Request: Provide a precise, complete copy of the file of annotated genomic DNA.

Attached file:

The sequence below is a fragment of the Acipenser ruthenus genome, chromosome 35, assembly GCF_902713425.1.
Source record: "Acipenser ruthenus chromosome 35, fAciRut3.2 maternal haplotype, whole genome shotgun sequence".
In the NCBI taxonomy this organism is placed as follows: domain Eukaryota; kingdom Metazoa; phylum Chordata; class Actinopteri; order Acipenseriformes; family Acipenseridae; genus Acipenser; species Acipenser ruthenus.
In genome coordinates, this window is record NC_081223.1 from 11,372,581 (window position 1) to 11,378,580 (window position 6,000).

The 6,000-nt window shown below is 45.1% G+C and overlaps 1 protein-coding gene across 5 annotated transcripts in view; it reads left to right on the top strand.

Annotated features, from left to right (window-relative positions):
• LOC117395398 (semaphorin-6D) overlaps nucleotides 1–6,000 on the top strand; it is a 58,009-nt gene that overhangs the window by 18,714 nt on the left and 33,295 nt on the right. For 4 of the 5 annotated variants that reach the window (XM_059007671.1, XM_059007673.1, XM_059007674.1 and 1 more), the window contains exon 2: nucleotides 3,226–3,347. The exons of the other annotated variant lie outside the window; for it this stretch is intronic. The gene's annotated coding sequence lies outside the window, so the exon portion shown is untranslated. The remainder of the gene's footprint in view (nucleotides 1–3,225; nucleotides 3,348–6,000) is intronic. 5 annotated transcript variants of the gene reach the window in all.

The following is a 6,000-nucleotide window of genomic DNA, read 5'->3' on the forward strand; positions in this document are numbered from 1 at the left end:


The sequence below is a fragment of the Acipenser ruthenus genome, chromosome 35, assembly GCF_902713425.1.
Source record: "Acipenser ruthenus chromosome 35, fAciRut3.2 maternal haplotype, whole genome shotgun sequence".
In the NCBI taxonomy this organism is placed as follows: domain Eukaryota; kingdom Metazoa; phylum Chordata; class Actinopteri; order Acipenseriformes; family Acipenseridae; genus Acipenser; species Acipenser ruthenus.
In genome coordinates, this window is record NC_081223.1 from 11,372,581 (window position 1) to 11,378,580 (window position 6,000).

The 6,000-nt window shown below is 45.1% G+C and overlaps 1 protein-coding gene across 5 annotated transcripts in view; it reads left to right on the top strand.

Annotated features, from left to right (window-relative positions):
• LOC117395398 (semaphorin-6D) overlaps nucleotides 1–6,000 on the top strand; it is a 58,009-nt gene that overhangs the window by 18,714 nt on the left and 33,295 nt on the right. For 4 of the 5 annotated variants that reach the window (XM_059007671.1, XM_059007673.1, XM_059007674.1 and 1 more), the window contains exon 2: nucleotides 3,226–3,347. The exons of the other annotated variant lie outside the window; for it this stretch is intronic. The gene's annotated coding sequence lies outside the window, so the exon portion shown is untranslated. The remainder of the gene's footprint in view (nucleotides 1–3,225; nucleotides 3,348–6,000) is intronic. 5 annotated transcript variants of the gene reach the window in all.

The following is a 6,000-nucleotide window of genomic DNA, read 5'->3' on the forward strand; positions in this document are numbered from 1 at the left end: